"This short outline of the treatment serves to emphasize the all-importance of the earliest possible recognition and timely prophylaxis of scoliosis. Until these vital facts have become generally appreciated, there is not likely to be any real progress in the management of cases of scoliosis."

          Unfortunately --- during the months and years of the efforts to correct the scoliosis by braces, by casts, by musculature training --- the physicians continued to monitor the patients both with physical examination and with x-ray examinations of the spine. Most unfortunately, the method of taking the spine films in the early period was to have the beam enter the front of the body, and exit through the back (the anteroposterior, or AP, approach). From the point of view of breast irradiation, this was the worst possible approach for part of the x-ray examination. The lateral views which were taken were unfavorable but not as unfavorable as the antero-posterior view.

          Apparently very little concern was shown for the steady accumulation of breast-dose from the repeated spinal exams, taken in this extremely unfavorable AP view.

          So now the long-drawn out management procedures for scoliosis meant a seriously growing radiation dose to the breasts of adolescent and post-adolescent girls and young women. There was no comment whatever in the Steindler chapter about any hazard of the radiographic aspect of management. We did not expect to find any. The times were such that broadly, the medical profession did not believe that diagnostic x-rays spread over 3 to 6 years could be harmful. Let us be clear; this was a belief, not a demonstration.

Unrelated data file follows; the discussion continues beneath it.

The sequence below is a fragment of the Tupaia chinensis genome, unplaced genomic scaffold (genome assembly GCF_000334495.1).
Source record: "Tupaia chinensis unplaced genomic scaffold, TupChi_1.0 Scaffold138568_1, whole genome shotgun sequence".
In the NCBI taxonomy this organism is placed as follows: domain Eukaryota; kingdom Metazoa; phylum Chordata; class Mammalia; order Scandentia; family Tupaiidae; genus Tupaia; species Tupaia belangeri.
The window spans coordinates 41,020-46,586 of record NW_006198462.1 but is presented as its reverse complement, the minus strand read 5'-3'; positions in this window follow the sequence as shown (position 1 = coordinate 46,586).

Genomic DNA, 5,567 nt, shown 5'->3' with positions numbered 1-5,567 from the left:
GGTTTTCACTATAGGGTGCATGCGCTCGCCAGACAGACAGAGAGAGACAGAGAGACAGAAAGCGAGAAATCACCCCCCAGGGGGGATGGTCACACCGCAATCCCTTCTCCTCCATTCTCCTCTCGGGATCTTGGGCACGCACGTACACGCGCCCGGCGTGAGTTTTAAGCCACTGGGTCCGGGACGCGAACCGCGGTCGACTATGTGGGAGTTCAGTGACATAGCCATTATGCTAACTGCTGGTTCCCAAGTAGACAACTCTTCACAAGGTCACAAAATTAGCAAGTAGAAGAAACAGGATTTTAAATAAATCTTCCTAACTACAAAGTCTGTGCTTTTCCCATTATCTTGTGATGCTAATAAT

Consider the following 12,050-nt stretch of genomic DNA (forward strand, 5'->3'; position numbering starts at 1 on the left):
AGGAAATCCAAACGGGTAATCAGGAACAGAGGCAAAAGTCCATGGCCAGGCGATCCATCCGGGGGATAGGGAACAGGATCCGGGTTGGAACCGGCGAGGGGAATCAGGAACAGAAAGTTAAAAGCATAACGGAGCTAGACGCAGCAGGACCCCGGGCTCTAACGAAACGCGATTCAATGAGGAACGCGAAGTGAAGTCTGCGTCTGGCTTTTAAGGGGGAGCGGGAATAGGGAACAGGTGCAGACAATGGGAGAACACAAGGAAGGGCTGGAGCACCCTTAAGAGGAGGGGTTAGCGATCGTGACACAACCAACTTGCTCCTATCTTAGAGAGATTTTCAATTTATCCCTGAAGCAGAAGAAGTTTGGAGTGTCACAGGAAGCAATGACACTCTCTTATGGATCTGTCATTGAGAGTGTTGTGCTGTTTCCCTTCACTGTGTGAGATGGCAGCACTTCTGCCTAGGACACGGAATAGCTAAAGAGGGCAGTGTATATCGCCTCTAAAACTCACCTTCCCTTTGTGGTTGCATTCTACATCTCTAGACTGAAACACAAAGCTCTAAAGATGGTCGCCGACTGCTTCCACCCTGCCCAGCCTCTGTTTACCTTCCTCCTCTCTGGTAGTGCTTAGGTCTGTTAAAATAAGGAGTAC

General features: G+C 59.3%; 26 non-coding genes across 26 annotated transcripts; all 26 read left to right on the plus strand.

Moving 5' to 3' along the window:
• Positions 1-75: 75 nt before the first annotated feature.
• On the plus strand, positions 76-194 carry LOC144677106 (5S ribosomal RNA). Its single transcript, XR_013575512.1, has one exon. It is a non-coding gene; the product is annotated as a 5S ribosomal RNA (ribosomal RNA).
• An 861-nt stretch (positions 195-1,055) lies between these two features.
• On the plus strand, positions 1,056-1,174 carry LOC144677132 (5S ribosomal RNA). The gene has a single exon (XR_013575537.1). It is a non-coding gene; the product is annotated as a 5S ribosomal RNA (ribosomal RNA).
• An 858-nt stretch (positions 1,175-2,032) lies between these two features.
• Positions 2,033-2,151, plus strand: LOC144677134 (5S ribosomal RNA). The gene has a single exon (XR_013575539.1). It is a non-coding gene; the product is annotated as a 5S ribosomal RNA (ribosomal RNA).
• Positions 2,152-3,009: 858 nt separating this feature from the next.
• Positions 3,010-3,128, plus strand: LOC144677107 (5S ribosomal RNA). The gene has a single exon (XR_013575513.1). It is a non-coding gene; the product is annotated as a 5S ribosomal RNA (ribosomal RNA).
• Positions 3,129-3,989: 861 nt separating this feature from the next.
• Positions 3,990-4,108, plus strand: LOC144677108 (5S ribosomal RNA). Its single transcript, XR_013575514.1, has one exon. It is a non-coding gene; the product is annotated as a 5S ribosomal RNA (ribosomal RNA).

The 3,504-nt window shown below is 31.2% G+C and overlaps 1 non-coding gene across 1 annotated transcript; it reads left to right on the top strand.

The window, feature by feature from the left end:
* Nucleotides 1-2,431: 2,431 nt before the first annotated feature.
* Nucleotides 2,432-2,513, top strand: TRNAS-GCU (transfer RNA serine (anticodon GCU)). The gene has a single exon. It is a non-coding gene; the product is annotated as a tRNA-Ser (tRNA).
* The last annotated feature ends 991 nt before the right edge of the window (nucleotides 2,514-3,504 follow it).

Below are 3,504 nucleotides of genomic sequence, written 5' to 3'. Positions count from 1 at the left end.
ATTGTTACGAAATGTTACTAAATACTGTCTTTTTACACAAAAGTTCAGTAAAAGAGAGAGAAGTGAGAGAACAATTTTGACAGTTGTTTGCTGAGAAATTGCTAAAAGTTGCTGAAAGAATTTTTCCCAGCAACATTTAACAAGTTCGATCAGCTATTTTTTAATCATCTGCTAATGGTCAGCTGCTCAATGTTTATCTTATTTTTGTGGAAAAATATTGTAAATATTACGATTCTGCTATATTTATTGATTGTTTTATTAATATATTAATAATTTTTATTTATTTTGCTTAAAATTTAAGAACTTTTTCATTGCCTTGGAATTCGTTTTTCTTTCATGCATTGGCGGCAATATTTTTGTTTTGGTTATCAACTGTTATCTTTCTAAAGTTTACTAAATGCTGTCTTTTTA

A decade later, approximately, the 1950 Edition of Mitchell-Nelson Textbook of Pediatrics, 5th Edition, has the Orthopedic Pediatrics Chapter written by Dr. Charles C. Chapple. In his brief section on "Scoliosis," the part on Treatment in no way mentions the repeated x-rays associated with management of the disorder:

          "Treatment. Nutritional improvement and postural exercises are usually sufficient in the treatment of mild cases, but in the more severe ones, since the scoliosis is liable to become more marked with increasing muscular development, correction by such orthopedic means as exercise and supporting devices is advisable in addition to the treatment of any underlying factor. Many require spinal fusion."

          No mention is made of the numerous x-rays which accompanied the use of such corrective devices as braces or casts.